In the first part (Structuring a Data Analysis using R (Part 1 of 2)) of this two part series, I discussed several key aspects necessary to any successful data analysis project. In that post I also began a prototypical data analysis project working my way up through munging of the data. All those steps in (Part 1 of 2) enabled me to begin the analysis and modeling parts of the project. This post picks up and continues with the data analysis which will culminate in a formal write-up of the data analysis demonstrated here.
Over the next two tutorials, I am going to walk you through a complete data analysis project. You will be shown the proper steps necessary to ensure a consistent and repeatable process that can be used for all your data analysis projects. Simply put, this tutorial’s goal is to create a framework and provide a set of tools that can be used to support any data science project.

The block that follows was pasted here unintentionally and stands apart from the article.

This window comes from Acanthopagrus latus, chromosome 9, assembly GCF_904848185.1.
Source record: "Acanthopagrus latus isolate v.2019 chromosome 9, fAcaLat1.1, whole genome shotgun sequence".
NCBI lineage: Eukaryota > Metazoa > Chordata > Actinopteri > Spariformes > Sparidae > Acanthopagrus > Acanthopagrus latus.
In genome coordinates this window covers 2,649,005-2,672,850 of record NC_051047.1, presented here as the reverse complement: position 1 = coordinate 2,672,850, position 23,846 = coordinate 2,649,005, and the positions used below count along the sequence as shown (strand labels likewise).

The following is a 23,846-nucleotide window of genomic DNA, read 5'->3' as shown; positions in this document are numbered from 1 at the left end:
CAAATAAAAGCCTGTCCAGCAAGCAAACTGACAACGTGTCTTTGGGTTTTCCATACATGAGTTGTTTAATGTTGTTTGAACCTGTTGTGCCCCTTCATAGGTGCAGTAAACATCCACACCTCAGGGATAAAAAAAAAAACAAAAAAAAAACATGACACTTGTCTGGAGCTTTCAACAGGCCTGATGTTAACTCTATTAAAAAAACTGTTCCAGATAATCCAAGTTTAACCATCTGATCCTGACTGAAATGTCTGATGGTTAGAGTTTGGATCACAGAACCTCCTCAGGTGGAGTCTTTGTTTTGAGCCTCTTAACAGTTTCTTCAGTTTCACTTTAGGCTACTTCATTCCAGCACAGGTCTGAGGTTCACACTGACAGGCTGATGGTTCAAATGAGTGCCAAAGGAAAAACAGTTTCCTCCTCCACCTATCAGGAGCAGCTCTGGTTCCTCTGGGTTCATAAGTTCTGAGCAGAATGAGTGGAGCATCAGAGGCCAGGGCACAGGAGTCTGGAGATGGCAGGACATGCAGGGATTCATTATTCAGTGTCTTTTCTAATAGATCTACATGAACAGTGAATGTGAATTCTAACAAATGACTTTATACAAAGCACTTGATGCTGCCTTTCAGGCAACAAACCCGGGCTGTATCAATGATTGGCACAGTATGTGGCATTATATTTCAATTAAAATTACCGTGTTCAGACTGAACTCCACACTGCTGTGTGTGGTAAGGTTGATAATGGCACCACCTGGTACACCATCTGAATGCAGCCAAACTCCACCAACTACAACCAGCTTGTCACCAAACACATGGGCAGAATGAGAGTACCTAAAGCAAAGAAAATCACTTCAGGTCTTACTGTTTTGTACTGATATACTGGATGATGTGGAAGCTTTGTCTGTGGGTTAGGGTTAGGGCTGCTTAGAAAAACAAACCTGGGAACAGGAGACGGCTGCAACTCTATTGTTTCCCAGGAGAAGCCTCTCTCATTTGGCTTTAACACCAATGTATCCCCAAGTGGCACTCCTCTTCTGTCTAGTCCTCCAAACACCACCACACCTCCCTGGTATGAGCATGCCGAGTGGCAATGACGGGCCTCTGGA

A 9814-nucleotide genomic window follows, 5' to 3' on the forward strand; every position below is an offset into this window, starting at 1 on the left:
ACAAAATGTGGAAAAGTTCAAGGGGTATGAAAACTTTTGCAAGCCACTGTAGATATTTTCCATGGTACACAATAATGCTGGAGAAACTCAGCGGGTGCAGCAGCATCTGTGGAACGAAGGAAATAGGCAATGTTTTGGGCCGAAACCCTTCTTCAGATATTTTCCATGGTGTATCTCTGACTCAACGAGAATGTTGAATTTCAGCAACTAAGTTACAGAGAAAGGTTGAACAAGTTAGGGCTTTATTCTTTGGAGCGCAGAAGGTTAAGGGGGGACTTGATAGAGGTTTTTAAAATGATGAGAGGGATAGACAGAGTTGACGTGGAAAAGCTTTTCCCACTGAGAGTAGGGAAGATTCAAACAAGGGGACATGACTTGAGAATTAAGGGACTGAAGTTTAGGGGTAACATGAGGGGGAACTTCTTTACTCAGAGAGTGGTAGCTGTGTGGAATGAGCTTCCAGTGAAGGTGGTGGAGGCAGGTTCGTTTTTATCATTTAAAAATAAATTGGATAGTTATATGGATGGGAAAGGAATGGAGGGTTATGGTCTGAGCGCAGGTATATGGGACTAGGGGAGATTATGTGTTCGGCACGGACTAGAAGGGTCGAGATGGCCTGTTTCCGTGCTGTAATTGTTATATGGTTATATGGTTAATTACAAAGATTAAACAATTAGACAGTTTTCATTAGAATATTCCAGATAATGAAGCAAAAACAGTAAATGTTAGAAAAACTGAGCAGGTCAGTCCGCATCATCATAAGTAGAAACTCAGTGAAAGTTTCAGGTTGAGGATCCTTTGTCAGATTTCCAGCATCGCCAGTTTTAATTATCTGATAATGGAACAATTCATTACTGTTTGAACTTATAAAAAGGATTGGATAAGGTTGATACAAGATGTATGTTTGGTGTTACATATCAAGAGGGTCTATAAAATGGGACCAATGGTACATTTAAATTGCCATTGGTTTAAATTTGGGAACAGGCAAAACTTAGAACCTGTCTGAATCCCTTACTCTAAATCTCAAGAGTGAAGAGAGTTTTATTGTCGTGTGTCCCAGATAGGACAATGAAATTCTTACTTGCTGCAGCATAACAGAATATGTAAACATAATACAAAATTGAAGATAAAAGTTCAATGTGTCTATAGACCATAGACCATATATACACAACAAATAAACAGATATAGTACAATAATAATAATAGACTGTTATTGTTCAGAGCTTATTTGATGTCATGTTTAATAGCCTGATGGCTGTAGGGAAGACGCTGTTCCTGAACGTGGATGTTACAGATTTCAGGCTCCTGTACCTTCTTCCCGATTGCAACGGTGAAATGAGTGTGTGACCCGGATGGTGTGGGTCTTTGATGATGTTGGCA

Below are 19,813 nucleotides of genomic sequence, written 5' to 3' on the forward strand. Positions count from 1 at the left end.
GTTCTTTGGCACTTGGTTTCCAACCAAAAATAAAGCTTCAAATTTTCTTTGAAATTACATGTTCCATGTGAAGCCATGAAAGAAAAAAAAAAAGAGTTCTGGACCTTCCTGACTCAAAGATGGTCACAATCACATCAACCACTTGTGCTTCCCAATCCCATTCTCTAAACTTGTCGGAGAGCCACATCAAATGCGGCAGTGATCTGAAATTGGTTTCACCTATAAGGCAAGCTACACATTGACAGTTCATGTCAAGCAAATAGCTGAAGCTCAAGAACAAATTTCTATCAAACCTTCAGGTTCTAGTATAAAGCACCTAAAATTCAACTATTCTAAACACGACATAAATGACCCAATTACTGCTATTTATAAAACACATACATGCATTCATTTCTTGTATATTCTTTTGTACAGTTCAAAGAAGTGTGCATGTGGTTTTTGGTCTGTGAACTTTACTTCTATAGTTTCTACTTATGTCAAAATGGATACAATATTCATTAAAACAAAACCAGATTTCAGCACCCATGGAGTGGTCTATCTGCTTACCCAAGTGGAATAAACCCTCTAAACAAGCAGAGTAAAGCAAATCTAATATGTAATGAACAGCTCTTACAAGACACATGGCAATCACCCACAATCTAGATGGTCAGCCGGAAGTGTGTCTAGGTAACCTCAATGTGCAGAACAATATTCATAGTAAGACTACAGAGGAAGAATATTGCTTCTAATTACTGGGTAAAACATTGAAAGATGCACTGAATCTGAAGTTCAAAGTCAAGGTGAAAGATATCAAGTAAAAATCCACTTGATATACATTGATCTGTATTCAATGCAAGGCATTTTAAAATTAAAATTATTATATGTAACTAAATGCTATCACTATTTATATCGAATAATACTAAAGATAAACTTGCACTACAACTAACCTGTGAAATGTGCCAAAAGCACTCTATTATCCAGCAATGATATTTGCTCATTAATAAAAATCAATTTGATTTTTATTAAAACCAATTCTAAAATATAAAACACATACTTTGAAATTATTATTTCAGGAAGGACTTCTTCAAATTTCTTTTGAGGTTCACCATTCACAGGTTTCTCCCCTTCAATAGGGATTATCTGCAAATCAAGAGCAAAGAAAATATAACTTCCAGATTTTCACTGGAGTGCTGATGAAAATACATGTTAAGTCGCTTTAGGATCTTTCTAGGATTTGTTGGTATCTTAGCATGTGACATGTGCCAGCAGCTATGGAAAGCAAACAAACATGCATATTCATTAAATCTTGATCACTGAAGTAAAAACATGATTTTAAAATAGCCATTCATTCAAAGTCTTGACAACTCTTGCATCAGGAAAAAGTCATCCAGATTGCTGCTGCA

In the last three tutorials (Tutorial 1, Tutorial 2, Tutorial 3), I demonstrated how to create an infrastructure to support data science projects. Next in the evolution is to show you how you can load data into Greenplum and R for analysis. For this tutorial I am using the famous Fisher Iris data set. This data is most often used to demonstrate how discriminant analysis can be used to manifest obvious similarities and dissimilarities of objects, and in the case of the Fisher Iris data set, three species of Iris. I chose this particular data because we will be using it in a tutorial in the near future.